Monday 2 November 2020

Ripple Effects of Poverty: Hunger

A young boy leaning on a corrugated Zinc fence.
Photo by 
Ben White on Unsplash

Every time I think of poverty in many African communities, I can’t help but mull over how this poverty is experienced on various levels. Thankfully, there is a term that effectively explains this: multidimensional poverty. 

According to the Oxford Poverty and Human Development Initiative (OPHI), “Multidimensional poverty encompasses the various deprivations experienced by poor people in their daily lives – such as poor health, lack of education, inadequate living standards, disempowerment, poor quality of work, the threat of violence, and living in areas that are environmentally hazardous, among others.”

This definition effectively captures the thoughts that race through my head when I think of poverty. It is simple to just equate poverty with low income and end it there. But what are the ripple effects of this low income on the individual? On their families? On the opportunities they get? On the possibility of leaving their social classes and improving their lives? So, the concept of poverty is so much more than how much a person earns or what global benchmarked income they earn less than.

For this piece, I want to focus on one direct ripple effect of poverty: hunger. 

World Vision postulates that, “In the whole of Africa, 257 million people are experiencing hunger, which is 20% of the population.” In essence, 1 in every 5 people on the continent are hungry. To bring this home, this isn’t saying that 1 in 5 Africans in the continent have a desire for food, which is one of the definitions of hunger. This statistic shows that if you see five people today, there is a possibility that 1 of them has chronic hunger, meaning they may have diets that are either inadequate in quality or quantity, or that they have no food at all.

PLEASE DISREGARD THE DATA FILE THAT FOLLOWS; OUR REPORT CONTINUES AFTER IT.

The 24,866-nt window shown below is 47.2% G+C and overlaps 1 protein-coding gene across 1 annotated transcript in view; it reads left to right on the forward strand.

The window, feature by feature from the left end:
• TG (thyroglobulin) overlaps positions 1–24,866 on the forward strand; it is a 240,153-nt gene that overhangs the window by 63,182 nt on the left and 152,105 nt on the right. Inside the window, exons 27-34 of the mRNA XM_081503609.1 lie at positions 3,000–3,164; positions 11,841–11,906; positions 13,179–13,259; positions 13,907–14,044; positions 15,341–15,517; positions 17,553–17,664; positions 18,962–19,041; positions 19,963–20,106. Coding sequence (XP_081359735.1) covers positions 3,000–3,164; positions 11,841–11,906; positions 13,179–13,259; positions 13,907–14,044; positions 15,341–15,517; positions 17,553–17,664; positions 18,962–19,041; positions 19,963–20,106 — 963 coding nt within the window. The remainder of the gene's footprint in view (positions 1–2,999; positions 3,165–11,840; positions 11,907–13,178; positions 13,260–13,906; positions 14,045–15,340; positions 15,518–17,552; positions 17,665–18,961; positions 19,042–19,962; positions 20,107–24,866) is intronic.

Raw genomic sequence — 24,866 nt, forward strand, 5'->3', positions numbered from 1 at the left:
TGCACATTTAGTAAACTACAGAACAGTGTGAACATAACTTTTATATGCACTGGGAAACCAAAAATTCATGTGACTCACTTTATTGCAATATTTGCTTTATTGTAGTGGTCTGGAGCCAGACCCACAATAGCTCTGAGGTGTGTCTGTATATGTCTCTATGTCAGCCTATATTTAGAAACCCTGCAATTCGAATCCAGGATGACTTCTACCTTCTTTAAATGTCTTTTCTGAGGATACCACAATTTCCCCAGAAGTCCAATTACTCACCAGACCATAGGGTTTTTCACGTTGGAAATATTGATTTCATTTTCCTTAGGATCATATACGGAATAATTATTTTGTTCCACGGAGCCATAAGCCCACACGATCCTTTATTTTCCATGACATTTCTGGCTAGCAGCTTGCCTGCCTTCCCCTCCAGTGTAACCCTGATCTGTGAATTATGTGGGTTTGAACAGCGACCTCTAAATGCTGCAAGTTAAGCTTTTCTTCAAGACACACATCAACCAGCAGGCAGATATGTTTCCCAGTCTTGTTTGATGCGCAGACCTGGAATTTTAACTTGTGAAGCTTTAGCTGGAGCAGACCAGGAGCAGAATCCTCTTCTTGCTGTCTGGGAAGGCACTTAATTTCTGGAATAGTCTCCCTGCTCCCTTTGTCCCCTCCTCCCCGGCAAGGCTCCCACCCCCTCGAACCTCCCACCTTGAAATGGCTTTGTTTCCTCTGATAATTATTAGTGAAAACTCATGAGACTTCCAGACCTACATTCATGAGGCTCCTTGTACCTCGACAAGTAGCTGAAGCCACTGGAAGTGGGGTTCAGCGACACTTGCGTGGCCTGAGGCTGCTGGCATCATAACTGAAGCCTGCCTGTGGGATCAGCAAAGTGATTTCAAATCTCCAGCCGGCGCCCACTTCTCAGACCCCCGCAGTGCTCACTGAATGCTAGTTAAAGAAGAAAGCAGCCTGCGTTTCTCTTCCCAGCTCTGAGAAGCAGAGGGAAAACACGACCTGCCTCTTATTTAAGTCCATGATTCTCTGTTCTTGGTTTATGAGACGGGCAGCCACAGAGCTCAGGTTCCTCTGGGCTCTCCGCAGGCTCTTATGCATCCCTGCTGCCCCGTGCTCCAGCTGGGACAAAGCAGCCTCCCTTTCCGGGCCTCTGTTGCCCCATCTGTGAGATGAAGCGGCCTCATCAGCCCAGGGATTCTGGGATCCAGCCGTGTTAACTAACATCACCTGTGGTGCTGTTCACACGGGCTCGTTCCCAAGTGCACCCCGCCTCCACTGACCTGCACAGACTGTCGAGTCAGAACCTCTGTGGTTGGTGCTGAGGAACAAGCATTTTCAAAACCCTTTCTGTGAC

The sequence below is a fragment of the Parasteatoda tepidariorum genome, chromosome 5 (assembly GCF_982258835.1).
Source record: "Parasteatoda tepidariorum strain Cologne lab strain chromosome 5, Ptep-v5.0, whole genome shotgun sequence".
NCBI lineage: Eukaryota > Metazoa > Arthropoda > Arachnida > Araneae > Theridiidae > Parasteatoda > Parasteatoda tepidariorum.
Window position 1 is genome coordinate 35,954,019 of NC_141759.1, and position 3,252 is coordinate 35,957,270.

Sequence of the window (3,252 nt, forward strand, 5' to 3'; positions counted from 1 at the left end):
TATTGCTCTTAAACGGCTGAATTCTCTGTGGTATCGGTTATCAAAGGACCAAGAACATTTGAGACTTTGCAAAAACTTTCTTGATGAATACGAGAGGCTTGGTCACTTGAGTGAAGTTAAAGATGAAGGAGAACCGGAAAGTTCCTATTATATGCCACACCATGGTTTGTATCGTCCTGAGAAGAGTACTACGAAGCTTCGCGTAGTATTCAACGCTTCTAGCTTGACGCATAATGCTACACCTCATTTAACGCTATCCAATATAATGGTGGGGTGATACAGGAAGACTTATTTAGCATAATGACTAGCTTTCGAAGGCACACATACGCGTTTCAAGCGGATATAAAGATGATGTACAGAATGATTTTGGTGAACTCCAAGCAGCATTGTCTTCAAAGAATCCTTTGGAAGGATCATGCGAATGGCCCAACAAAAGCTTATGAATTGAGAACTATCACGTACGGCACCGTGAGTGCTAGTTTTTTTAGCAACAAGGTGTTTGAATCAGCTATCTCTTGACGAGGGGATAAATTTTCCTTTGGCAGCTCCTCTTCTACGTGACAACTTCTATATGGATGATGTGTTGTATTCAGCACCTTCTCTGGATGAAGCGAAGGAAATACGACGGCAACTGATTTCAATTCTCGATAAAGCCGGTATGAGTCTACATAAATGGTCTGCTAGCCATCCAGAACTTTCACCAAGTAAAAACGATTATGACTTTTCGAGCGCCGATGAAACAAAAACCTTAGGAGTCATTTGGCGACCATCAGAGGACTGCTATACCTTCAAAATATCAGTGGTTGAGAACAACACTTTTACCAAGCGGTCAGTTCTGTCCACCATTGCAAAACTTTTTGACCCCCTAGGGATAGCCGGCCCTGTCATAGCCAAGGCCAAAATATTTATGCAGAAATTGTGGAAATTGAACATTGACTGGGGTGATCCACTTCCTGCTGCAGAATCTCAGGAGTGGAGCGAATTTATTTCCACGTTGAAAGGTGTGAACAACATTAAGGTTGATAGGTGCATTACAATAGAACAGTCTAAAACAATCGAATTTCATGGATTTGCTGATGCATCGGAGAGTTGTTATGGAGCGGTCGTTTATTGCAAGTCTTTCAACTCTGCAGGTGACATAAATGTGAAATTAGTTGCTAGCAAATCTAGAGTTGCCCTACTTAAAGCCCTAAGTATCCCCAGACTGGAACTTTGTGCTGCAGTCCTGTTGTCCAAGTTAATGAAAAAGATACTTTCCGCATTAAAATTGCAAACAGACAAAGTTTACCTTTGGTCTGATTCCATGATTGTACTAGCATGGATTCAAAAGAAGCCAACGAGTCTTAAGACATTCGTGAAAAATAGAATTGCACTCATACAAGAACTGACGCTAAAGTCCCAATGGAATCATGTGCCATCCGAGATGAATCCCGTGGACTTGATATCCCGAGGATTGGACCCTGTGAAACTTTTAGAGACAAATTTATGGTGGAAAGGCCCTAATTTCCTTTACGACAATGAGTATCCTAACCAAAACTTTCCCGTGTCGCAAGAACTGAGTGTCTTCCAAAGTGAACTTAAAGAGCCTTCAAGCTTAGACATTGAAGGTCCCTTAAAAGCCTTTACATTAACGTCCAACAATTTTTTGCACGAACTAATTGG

This is a problem. 

Apart from the physical effects of hunger – which (by the way) are many – there are ways that hunger negates a person’s dignity. Because hunger is such a primal need, people who are hungry do not ‘have shame’, which is the Nigerian parlance for self-respect or worth. This is why it isn’t surprising that many people who are in this category of chronic hunger are prone to doing any (and every) thing for a meal. 

Years ago, when I was a student at Ahmadu Bello University, Zaria, I went to a restaurant which students called, Zinc House. Now, ‘restaurant’ is a bit of stretch. This place was a makeshift building with corrugated zinc for walls and roof, and wooden benches where people could sit across each other for their meals. It was a really popular restaurant among students and members of staff, mostly because they served lots of food at a really cheap cost. You were not assured of hygienic meals, but you could get a plateful for whatever amount of money you had. If you wanted food for 200 Naira, you were sure to get it. If you wanted something for 120 Naira, you would have your food. 

This place didn’t just have its student/staff traipsing in and the restaurant staff that served them. It also had some almajiris – a collection of young children who earned their meals by begging – hanging around ready to scavenge leftovers for themselves.